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Abstract

A large group of eighth-grade social studies students (N=-101) received instruction and practice using the Cornell note-taking system and were assigned to one of three note-taking groups or one non-note-taking group. Students were asked to read an article about persuasion and use their assigned note-taking system to take notes at home. A 10-question multiple choice reading comprehension test and questionnaire were given. A one-way ANOVA found a significance in the group’s means and a Tukey HSD found significant differences between each note-taking group and the non-note-taking group. The students’ self-reported feelings of preparedness, their time spent reading and taking notes, overall comments about their experience and their reporting of interruptions were analyzed using constant comparisons and questioning strategies. Two conclusions can be drawn from these results. First, middle school students must take some form of notes to benefit from the encoding process while reading. Secondly, middle school teachers should not fear giving their students reading and note-taking homework assignments. This study provides evidence that supports the idea that the Cornell system can be used to increase student confidence and alleviate the impact interruptions have on students’ working memories while reading at home.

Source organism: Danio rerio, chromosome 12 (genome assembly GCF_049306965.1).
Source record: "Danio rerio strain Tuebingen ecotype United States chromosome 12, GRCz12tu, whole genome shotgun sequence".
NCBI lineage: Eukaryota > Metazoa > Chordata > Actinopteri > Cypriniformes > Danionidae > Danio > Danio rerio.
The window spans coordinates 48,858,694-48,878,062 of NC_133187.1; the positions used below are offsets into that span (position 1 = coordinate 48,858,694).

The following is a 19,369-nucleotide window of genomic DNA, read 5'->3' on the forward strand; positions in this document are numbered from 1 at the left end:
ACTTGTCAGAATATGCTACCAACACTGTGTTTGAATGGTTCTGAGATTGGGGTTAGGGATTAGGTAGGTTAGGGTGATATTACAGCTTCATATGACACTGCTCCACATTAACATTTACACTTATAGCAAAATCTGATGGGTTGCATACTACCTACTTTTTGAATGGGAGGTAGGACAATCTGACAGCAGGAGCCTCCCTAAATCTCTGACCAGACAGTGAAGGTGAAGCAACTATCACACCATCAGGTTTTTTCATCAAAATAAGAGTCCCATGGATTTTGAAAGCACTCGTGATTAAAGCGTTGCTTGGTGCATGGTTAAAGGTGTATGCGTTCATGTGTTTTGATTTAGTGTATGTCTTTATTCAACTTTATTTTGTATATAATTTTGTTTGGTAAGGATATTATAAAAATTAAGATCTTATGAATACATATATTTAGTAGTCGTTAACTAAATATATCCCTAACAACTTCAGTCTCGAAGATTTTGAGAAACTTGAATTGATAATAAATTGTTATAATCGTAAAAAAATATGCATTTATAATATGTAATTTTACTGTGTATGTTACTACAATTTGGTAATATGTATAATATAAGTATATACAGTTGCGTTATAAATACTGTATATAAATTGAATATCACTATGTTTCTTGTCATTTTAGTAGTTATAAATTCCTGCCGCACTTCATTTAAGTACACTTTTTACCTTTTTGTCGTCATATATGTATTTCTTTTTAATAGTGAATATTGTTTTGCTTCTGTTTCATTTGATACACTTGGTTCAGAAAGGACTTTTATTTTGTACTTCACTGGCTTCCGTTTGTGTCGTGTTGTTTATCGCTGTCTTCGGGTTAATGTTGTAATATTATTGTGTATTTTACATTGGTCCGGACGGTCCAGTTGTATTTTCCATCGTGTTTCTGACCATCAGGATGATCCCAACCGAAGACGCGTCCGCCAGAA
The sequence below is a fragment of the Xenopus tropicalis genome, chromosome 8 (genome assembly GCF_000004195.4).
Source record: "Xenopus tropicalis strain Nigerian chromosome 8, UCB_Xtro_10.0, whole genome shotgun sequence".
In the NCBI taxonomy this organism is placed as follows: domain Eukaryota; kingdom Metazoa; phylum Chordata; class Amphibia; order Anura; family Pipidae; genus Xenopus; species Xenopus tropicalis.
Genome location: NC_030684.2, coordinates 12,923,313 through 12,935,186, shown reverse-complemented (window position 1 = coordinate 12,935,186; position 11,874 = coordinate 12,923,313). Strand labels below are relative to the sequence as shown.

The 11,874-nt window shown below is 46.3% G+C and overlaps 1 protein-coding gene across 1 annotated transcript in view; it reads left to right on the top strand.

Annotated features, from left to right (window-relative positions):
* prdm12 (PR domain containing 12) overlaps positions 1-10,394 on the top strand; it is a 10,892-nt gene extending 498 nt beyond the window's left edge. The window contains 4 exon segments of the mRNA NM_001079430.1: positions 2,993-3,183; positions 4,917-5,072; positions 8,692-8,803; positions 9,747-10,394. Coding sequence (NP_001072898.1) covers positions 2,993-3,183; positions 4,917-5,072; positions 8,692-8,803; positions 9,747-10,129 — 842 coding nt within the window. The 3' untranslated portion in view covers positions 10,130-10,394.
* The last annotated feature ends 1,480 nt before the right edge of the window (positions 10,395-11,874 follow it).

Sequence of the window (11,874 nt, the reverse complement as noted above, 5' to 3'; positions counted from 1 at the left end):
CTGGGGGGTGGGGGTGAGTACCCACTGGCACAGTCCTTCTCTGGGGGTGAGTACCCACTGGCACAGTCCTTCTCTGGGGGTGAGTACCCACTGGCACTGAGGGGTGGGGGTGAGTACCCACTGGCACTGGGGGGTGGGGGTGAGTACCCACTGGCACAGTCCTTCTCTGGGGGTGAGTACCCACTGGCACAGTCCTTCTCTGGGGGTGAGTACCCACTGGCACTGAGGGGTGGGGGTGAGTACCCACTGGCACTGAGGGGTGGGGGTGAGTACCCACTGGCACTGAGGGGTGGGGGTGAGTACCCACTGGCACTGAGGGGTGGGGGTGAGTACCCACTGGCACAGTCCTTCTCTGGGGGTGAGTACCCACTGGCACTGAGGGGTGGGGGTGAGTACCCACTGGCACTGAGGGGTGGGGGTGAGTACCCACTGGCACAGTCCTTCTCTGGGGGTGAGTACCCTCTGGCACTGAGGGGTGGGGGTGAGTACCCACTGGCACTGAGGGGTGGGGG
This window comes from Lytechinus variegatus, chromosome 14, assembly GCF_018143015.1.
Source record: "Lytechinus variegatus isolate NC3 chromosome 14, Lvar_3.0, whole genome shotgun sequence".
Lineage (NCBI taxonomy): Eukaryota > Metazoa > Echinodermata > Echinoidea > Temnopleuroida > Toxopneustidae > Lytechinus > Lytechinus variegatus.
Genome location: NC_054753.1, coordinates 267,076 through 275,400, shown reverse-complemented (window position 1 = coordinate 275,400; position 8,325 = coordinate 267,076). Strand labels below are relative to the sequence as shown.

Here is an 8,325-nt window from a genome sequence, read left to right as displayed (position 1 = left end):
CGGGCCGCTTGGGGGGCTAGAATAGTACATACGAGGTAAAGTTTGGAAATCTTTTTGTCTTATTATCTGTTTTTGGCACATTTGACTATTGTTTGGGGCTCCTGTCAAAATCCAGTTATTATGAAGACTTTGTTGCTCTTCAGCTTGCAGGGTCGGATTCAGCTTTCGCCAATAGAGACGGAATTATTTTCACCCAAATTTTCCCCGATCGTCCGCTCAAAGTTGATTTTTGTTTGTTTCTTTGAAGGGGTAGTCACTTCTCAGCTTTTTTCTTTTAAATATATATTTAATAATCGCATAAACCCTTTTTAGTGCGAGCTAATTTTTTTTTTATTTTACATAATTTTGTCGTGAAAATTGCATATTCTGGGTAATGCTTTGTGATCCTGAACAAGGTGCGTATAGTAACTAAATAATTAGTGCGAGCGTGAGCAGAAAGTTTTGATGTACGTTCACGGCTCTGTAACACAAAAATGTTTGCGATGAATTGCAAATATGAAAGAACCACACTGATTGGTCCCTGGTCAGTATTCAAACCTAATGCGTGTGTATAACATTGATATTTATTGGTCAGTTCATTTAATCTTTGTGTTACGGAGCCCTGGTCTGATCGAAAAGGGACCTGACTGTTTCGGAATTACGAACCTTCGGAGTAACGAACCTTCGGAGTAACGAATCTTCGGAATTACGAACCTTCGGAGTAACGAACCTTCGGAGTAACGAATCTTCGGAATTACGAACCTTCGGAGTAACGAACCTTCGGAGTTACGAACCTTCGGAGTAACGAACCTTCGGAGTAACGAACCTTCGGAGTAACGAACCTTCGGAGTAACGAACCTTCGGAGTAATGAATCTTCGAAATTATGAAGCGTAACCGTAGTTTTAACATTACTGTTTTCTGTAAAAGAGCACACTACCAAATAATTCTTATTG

Creative Commons License

Creative Commons Attribution-Noncommercial-No Derivative Works 4.0 License
This work is licensed under a Creative Commons Attribution-Noncommercial-No Derivative Works 4.0 License.

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